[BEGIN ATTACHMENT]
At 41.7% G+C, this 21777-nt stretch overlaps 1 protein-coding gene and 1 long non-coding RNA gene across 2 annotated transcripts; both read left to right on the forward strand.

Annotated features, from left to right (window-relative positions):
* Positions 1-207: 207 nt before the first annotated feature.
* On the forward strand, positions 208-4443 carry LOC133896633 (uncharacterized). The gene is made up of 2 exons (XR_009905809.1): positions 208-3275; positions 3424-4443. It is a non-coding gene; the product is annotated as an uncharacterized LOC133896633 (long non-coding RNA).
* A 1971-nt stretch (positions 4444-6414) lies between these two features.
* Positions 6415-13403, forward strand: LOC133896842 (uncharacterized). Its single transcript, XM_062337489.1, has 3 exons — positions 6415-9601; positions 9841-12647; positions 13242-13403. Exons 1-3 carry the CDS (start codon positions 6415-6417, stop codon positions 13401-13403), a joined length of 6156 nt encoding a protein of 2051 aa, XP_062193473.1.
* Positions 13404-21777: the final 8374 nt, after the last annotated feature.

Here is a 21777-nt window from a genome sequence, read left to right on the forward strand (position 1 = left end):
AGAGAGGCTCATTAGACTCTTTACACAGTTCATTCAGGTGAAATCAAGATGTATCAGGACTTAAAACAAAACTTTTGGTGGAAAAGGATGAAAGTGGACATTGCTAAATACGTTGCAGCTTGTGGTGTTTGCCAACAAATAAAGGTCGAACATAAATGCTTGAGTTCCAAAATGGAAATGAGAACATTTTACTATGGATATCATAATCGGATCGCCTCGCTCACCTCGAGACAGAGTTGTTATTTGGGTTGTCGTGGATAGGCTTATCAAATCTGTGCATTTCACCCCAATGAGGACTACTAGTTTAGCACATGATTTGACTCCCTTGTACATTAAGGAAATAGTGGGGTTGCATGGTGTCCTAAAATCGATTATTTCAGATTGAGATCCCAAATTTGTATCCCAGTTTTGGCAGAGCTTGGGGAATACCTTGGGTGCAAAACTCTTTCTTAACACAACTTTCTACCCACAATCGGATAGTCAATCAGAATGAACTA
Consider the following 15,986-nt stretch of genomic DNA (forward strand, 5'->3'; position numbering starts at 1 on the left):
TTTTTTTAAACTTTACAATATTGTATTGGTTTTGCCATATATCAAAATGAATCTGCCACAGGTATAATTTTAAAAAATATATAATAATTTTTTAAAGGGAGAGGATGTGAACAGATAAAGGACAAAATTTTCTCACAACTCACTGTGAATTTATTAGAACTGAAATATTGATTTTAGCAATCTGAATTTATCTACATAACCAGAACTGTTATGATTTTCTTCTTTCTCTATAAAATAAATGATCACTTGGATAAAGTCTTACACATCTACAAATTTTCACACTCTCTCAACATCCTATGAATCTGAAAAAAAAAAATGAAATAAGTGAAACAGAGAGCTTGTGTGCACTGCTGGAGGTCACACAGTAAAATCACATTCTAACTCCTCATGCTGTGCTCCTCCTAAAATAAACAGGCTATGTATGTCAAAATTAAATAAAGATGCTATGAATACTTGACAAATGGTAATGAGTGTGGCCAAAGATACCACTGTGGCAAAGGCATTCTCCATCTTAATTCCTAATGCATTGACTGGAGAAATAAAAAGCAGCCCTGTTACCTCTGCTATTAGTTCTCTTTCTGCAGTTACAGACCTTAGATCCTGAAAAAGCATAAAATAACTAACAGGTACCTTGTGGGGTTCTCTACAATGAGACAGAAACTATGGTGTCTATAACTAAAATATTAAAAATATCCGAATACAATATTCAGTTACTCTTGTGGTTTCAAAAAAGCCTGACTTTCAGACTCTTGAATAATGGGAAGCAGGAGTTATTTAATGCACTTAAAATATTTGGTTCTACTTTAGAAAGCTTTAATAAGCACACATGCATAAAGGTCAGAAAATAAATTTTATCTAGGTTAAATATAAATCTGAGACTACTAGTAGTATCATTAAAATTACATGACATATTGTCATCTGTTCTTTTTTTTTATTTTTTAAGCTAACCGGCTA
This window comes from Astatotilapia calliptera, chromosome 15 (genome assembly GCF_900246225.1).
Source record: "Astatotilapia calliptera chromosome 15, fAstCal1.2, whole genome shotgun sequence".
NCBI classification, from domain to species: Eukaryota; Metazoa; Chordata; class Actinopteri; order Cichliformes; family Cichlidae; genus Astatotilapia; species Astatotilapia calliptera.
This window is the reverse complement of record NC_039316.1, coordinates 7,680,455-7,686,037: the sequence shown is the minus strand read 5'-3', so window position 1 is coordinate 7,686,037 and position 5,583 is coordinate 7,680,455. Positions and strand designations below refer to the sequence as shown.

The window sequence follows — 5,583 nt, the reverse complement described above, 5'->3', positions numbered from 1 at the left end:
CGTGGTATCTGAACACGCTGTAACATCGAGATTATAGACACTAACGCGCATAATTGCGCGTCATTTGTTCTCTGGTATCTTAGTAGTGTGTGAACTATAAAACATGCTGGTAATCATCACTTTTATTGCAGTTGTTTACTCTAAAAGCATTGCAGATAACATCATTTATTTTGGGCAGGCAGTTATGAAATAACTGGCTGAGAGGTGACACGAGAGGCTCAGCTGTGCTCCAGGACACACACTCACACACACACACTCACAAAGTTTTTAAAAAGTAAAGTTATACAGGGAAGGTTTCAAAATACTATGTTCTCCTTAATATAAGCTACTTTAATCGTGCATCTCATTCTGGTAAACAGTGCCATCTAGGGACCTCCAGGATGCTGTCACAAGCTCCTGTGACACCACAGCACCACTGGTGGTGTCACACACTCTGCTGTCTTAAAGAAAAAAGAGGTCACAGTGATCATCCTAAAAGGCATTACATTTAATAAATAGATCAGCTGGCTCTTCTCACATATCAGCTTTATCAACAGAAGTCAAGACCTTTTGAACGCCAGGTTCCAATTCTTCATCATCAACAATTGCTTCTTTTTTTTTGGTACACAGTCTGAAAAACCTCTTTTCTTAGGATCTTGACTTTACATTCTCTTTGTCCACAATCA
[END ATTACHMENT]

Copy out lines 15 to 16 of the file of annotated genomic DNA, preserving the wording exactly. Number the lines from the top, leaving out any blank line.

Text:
This window is the reverse complement of record NC_039316.1, coordinates 7,680,455-7,686,037: the sequence shown is the minus strand read 5'-3', so window position 1 is coordinate 7,686,037 and position 5,583 is coordinate 7,680,455. Positions and strand designations below refer to the sequence as shown.

The window sequence follows — 5,583 nt, the reverse complement described above, 5'->3', positions numbered from 1 at the left end: